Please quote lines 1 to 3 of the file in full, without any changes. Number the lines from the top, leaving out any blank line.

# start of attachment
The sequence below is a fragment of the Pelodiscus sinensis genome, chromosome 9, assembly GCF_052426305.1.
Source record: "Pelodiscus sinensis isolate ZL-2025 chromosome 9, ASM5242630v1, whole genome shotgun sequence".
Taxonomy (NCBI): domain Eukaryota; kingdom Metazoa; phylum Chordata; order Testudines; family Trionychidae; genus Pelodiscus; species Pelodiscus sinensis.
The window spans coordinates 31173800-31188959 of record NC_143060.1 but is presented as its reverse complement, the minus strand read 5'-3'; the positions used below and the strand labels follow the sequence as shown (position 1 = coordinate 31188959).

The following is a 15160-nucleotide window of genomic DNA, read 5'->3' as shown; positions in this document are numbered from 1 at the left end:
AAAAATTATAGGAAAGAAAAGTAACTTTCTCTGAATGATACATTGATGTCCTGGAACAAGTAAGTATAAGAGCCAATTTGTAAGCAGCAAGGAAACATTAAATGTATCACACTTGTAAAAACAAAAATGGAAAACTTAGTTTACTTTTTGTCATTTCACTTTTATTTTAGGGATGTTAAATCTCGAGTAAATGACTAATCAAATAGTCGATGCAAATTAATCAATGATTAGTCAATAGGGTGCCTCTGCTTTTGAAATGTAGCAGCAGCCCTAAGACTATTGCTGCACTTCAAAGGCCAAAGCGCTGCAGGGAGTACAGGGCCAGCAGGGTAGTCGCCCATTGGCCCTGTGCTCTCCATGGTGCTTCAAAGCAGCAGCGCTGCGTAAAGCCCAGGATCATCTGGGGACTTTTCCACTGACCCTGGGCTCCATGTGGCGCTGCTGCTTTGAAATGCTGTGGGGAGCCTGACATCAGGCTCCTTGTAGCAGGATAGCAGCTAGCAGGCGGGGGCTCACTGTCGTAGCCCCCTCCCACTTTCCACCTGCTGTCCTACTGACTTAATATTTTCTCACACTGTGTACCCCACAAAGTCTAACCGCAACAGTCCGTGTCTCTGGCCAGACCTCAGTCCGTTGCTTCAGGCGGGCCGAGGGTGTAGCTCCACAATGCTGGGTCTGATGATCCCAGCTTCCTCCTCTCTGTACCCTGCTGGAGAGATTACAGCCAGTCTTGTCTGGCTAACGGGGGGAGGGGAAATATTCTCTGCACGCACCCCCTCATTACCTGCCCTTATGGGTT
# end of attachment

The sequence below is a fragment of the Pelodiscus sinensis genome, chromosome 9, assembly GCF_052426305.1.
Source record: "Pelodiscus sinensis isolate ZL-2025 chromosome 9, ASM5242630v1, whole genome shotgun sequence".
Taxonomy (NCBI): domain Eukaryota; kingdom Metazoa; phylum Chordata; order Testudines; family Trionychidae; genus Pelodiscus; species Pelodiscus sinensis.